Group Looks Into Resterilizing N95 Masks In Commercial Ovens
Commercial ovens can be used to resterilize N95 masks worn to protect against COVID-19, according to researchers in Michigan, which has been hit particularly hard by the coronavirus.
The method could help guard against shortages of the masks which are sought by health care workers and first responders, the Lansing State Journal reported Friday.
As of Thursday, more than 10,000 cases of COVID-19 had been confirmed in Michigan. There had been 417 deaths. The vast majority of Michigan cases have been coming from in and around Detroit.
A team from Michigan State University met last week with officials at Sparrow Hospital in Lansing to find out if the school had resources to sanitize or decontaminate protective equipment.
They built on a Stanford University study and then developed a process that uses forced, heated air in commercial ovens to decontaminate the respirator masks, MSU Extension Director Jeff Dwyer said.
More testing is needed and work is being done at the school’s Food Processing and Innovation Center, he added. The masks will be collected next week from local health care providers.
The process is expected to soon be used to sterilize masks for doctors and nurses.
N95 respirator reuse is often referred to as “limited reuse,” according to the federal Centers for Disease Control and Prevention. Limited reuse has been recommended and widely used as an option for conserving respirators during previous respiratory pathogen outbreaks and pandemics, the CDC said.
“This is one of those times in many of our lifetimes that we need to be open to new ideas and new ways of doing things and push for solutions,” Dwyer said. “Then this becomes an instance that we believe the decontamination of N95 masks … will be one of the important components of saving the lives of patients who have COVID-19 and the lives of the health care providers taking care of them.”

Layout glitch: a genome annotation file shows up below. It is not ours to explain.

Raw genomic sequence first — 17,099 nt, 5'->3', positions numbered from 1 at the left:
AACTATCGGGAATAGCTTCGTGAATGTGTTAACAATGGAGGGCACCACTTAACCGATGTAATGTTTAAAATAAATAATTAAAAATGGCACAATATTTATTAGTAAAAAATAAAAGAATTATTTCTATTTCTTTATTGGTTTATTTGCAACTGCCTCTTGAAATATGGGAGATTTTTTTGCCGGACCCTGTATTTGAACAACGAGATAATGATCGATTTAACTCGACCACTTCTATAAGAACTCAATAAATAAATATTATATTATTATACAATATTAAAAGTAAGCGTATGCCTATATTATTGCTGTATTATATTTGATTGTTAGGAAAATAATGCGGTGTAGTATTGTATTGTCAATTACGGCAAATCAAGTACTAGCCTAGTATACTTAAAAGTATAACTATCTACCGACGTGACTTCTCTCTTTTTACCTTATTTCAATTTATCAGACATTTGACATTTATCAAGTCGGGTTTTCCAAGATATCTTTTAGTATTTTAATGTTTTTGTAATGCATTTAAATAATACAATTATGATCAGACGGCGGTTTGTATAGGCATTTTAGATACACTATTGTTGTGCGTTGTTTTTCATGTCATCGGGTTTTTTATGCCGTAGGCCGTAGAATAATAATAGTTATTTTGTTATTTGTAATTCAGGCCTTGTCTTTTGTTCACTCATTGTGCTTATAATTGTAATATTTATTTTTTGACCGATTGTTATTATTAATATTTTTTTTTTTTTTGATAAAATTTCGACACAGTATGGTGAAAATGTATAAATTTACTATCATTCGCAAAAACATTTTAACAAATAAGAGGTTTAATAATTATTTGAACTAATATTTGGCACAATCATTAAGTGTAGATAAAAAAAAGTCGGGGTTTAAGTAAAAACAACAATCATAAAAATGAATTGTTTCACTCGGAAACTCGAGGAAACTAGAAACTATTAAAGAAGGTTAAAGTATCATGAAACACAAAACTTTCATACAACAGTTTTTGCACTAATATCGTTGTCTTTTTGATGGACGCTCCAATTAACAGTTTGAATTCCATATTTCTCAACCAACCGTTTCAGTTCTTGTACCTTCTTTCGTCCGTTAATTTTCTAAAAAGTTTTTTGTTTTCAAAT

The process involves putting masks through a heating process at a certain temperature for a certain amount of time. Masks then are bagged and they sit for at least three days before they are ready to be used again, Dwyer added.
Masks can be resterilized for use at least 20 times, according to Norman Beauchamp Jr., executive vice president for health sciences at Michigan State.
“The process we’re using, we’re not going to sterilize masks and then go back to cooking food,” Beauchamp said. “You want to keep those processes separate. The risk is you contaminate the oven.”
N95 masks are used in industrial settings as well as hospitals, and they filter out 95% of all airborne particles, including ones too tiny to be blocked by regular masks. The CDC told medical providers to use bandanas if they run out of the masks, while volunteers with sewing skills are using publicly shared patterns to bolster supplies.
Health care providers throughout the country have said the masks and other personal protective equipment is in short supply.
For most people, the coronavirus causes mild or moderate symptoms, such as fever and cough that clear up in two to three weeks. Older adults and people with existing health problems are among those particularly susceptible to more severe illness, including pneumonia.